At 7:30 AM, I'm drinking coffee at the breakfast table and attempting to grade papers. Our neighbor (the one who stops by occasionally and says, "I should probably stay for dinner") comes in. He's the type of 9-year-old who carries a little cage with him in case he finds critters. When we walk in the woods, he's equipped with nets, cages, wading boots, and all his fishing gear. He's prepared indeed.
He is, after all, a Scout.
He has a zeal for living I wish I could bottle. He approaches the breakfast table and pulls out an order form for popcorn. He's a Boy Scout (Not yet, he tells me. He's still at the Webelos level. He's a Cub Scout eagerly preparing to be a Boy Scout), and he's selling popcorn as a fundraiser.
At 7:30 AM.
I'm not surprised at his early morning sales pitch. He's an entrepreneur if I've ever seen one. His lemonade stand grossed a fortune in July.
As he folds the order form neatly, he says, "I'm going to earn a new badge for building with wood." He pauses, creating anticipation.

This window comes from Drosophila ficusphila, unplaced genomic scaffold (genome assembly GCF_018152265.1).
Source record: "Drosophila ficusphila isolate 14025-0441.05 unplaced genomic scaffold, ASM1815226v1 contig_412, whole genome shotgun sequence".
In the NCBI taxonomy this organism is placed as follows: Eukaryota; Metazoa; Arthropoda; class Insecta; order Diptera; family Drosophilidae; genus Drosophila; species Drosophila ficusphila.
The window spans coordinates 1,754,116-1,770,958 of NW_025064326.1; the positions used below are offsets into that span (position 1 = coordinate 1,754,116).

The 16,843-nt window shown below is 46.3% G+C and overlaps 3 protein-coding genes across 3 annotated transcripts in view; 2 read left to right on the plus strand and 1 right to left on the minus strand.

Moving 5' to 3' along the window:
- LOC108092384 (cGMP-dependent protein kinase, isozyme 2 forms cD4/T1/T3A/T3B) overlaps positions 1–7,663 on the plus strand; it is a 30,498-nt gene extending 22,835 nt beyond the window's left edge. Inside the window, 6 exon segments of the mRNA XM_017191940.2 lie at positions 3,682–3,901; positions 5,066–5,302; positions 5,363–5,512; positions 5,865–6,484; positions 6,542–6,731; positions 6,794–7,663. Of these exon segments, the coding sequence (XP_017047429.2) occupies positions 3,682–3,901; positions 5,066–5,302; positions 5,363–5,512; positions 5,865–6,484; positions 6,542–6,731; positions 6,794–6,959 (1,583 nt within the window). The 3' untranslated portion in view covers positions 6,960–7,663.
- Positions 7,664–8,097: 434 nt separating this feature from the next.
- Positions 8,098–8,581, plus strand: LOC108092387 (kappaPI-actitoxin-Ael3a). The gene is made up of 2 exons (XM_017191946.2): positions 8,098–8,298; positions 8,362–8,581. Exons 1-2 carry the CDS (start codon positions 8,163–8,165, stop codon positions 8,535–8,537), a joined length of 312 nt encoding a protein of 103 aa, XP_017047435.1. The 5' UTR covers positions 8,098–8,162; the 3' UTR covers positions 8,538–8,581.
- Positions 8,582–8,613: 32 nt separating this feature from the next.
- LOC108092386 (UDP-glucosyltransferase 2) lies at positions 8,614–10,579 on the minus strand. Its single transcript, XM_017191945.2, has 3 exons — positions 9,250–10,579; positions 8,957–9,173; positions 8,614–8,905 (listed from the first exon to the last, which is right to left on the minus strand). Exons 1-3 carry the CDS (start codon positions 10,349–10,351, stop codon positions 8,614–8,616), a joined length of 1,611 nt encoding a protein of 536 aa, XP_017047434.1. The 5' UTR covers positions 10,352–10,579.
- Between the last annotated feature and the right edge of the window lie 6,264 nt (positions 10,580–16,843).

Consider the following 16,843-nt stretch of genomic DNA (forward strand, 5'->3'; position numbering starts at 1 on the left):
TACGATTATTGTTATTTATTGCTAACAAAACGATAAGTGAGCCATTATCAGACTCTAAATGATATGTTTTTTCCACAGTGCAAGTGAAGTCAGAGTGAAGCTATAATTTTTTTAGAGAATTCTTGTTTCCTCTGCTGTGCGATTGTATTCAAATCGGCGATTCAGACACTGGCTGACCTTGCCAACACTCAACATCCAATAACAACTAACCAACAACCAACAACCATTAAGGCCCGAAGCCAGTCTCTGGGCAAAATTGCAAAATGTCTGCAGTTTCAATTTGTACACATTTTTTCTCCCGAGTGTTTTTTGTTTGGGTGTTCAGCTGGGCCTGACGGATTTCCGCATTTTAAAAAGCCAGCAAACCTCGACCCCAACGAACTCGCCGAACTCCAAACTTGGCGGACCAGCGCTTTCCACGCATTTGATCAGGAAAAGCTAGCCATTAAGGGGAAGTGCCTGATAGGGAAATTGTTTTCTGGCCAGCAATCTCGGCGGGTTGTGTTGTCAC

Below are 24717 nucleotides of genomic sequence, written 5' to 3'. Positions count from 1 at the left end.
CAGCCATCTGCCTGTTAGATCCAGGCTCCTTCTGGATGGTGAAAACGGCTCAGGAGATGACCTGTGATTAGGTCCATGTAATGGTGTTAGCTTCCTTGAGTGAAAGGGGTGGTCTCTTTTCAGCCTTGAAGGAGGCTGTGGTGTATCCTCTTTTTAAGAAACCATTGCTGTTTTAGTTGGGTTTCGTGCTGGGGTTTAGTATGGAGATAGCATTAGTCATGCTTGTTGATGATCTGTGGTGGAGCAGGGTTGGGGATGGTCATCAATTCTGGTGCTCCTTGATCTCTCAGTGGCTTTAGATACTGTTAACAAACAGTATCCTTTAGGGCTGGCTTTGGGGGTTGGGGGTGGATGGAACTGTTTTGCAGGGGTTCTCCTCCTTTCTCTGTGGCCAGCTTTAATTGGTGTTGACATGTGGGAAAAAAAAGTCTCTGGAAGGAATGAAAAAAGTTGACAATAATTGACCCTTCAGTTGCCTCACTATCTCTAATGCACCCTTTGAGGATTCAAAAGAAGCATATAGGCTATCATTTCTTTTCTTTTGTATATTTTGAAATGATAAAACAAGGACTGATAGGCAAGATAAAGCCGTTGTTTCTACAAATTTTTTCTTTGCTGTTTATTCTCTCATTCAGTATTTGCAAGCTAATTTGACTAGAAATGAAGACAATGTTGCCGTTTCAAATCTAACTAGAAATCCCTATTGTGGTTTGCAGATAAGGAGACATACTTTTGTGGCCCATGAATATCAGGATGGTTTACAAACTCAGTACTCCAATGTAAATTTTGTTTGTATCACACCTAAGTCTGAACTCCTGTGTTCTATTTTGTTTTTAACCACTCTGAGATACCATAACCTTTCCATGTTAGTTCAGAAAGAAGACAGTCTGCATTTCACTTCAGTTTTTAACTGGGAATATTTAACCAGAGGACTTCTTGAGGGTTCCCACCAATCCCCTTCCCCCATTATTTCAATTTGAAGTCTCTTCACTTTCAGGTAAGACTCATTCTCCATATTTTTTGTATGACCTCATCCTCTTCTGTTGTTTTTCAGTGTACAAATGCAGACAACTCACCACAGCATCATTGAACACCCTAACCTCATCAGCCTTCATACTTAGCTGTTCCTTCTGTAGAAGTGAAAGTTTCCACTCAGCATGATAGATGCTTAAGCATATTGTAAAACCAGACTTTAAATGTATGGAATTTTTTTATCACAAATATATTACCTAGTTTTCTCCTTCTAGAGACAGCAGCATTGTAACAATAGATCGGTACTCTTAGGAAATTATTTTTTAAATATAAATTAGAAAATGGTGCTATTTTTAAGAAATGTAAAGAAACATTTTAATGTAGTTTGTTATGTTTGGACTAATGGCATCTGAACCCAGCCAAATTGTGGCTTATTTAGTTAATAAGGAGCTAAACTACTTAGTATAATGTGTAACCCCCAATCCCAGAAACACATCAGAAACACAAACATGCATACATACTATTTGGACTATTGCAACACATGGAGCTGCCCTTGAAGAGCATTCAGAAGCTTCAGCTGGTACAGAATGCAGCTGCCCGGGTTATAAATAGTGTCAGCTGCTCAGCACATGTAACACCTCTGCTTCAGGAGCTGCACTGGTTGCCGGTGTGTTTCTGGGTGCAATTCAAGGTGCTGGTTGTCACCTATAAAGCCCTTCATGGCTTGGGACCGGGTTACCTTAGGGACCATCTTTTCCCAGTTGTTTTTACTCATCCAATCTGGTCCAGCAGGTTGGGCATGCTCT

"What are you going to make?" I ask.
He confirms that he's already very skilled in stilt walking.
Stilts: those wooded structures that we attach to our legs to walk high about the ground. I read later that shepherds in France, mounted on stilts, could do extraordinary things--walk through the rivers, run across dangerous marshes, and forge trails otherwise blocked by thick brush.
The stilts make a way through the wilderness. And at that height, stilt-walkers see with a new perspective. And this little boy knows the places he can go with them strapped to his legs.
I want stilts. I want to be a stilt-walker through this day: rising above obstacles, forging trails. There's no path cleared in this territory. It's a life of faith, and I need my stilts. I mount up by faith, I see the blocked path, and I walk on.
(Photo: "The Stilt Walker of Landes," Sylvain Dornon)